The brisket smoke will take place just before dark thirty. The big nine and a half pound brisket is sitting on the kitchen table, the quarter inch fat cap has been scored diagonally and the deep red flesh covered in my secret blend of herbs and spices and looking like a real beauty.
I have the wood laid out by the smoker, my Taylor Probe Thermometers (all 4 of them) are on top of the smoker with one of the timers set to fourteen hours and thirty minutes (my estimated smoke time) and the temperature alarm is set to 185 degrees just in case I am dozing when the brisket reaches its peak. I also have a card table full of Doritoes, bean dip, beef jerky, gummy bears and vanilla Coke… gotta have the snacks!
For all of you who think it is blasphemous to use a meat
thermometer during a brisket smoke and would rather guess at it … more power to you. I can look at it and feel of it and come pretty close as well but I would rather use the technology that is available and be right on the money.
I Make the Marinade
It is now around 8:00 and I am making a marinade out of one stick of butter, a cup of water and 2 TBS of Jeff's naked rib rub (order the recipe here). I will marinate the brisket with this stuff every 1.5 hours once the brisket smoke has been going on for around two hours. I will also flip the brisket over each time I mop the meat with the marinade.
I fire up the smoker as soon as I am done with the marinade and give the smoker time to equalize the temperature to eliminate cold spots before the meat goes in. I love to hear the flames roaring as if they are anticipating the brisket smoke as much as I am.
Brisket Meets Smoke
Finally, darkness has arrived and I am ready to place the brisket in the smoker and begin the all night brisket smoke with a bang. I carry the brisket out of the house on a big oak cutting board and carefully place it on the center rack of the smoker where I feel the heat is the best, shut the door, and start the timer. The night has just begun.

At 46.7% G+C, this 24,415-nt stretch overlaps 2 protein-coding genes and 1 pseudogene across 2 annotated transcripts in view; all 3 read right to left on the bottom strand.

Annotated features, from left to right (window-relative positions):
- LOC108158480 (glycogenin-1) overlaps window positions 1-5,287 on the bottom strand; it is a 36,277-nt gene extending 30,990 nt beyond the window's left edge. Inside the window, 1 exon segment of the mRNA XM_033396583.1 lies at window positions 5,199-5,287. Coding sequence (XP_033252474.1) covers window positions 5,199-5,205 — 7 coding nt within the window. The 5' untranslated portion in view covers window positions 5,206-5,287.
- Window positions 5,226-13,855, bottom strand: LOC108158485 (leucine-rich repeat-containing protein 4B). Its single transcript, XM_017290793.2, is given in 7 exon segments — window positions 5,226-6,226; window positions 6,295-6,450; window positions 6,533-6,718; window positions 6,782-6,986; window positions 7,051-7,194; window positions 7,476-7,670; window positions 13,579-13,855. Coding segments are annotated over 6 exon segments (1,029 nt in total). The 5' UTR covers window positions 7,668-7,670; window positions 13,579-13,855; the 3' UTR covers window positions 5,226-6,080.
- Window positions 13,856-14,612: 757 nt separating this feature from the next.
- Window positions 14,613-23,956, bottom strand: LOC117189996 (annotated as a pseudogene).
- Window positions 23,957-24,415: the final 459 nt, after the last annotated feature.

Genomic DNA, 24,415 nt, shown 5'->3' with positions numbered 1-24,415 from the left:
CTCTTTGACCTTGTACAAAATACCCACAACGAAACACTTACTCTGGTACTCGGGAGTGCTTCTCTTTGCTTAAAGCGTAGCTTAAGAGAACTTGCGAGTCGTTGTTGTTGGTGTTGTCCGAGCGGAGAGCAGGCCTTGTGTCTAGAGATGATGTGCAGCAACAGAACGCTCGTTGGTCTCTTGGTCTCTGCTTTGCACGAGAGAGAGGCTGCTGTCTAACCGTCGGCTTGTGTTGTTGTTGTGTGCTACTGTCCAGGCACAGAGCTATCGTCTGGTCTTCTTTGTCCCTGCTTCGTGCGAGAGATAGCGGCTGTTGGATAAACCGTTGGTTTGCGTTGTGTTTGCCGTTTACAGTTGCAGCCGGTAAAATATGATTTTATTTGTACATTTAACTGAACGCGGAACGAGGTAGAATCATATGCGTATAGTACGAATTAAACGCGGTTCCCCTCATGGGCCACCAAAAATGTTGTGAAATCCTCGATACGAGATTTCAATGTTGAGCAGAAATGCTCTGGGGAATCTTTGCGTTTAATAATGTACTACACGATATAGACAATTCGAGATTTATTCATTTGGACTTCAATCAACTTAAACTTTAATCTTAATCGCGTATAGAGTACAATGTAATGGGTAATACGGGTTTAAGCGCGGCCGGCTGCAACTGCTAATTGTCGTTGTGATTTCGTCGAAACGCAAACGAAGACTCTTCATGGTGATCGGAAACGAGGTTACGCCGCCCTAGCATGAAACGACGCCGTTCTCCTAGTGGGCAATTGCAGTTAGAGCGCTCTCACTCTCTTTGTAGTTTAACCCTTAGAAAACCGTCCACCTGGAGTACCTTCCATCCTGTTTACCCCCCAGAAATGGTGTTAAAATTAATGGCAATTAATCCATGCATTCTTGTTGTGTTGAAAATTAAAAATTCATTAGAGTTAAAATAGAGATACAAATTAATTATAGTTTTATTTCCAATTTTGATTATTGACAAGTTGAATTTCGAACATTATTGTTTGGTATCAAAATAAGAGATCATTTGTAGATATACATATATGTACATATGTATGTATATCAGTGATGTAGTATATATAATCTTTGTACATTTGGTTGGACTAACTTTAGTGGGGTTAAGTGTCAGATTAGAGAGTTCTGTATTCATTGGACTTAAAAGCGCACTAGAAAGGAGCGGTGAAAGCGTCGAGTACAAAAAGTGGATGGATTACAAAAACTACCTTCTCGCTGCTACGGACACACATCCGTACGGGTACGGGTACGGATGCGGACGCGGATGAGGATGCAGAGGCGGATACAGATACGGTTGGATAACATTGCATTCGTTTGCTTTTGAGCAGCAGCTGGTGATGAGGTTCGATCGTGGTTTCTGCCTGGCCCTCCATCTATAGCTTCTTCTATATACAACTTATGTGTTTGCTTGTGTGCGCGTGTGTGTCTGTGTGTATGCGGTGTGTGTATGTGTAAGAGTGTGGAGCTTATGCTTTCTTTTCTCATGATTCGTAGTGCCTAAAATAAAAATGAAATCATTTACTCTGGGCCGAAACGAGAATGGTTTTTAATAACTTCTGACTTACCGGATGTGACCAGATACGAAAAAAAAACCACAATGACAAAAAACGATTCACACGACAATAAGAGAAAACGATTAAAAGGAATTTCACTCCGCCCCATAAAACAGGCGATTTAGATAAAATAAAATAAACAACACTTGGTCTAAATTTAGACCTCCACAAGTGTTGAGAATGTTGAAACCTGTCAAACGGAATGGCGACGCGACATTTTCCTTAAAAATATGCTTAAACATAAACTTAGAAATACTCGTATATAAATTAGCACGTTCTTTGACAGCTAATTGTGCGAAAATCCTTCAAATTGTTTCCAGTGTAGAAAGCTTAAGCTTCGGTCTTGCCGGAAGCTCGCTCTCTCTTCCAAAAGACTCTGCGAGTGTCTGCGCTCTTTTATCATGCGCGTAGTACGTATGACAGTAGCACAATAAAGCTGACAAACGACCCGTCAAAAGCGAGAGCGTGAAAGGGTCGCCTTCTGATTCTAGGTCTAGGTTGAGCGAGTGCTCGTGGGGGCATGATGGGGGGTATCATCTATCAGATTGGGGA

For the next two hours or so I regulate the temperature keeping it around 220 degrees and manage to put away more than half a bag of Doritoes and most of the bean dip(probably should have used less dip per chip because now I have to eat the rest of the Doritoes with no dip.. oh well, no biggie.
Around 11:15 I open the door to the smoker for the first time since putting it in and I mop the top of the brisket with my butter marinade, flip it over and do the other side as well. in fact this is pretty much the formula for the rest of the night eating away at my snacks, dozing off in my chair, and awaking in time to marinade the brisket again, check the temperature, and perhaps eat more snacks. Its a hard life folks!
The Smoking Plateau
Around 7:15 the next morning and many marinades and flips later the brisket has reached 151 degrees and reached a plateau. Anyone who has smoked meat has no doubt experienced this strange phenomenon. The meat reaches a certain temperature and gets stuck at that temperature for sometimes hours on end. This happens to me every time I do an all night brisket smoke as well as when I am smoking ribs or chicken or whatever else I might happen to be smoking.
Shortly after 9:00 the temperature has finally started to rise again and very slowly over the next several hours it makes its' way up to 165 then 170 then 175. I can at this point let my wife know what time to have all of the fixin's ready. She will normally prepare sweet potatoes and rolls to go with the smoked brisket.
A Job Well Done
I normally remove the brisket once it reaches 185 degrees unless I am going to pull it, in which case I will let it get as high as 200 degrees. Sometimes, during an all night brisket smoke I will only let it reach 180 or so and will then wrap it in foil and then in several thick towels and place it in a cooler with several pillows to hold it until we are ready to eat. It will maintain temperature for several hours this way and be even more tender when you take it out.
I was dead tired but extremely satisfied. I knew that my family would be extremely satisfied as well when they tasted my handy work. I usually walk around like a zombie the rest of the day after an all night brisket smoke and usually crash into bed a little earlier than normal but all in in all it is worth every tired bone and in my opinion, you are not an official barbecue person until you have pulled an all nighter out by the smoker.
P.S. Please feel free to contact me if you have any questions whatsoever and I will do my best to get you a timely answer.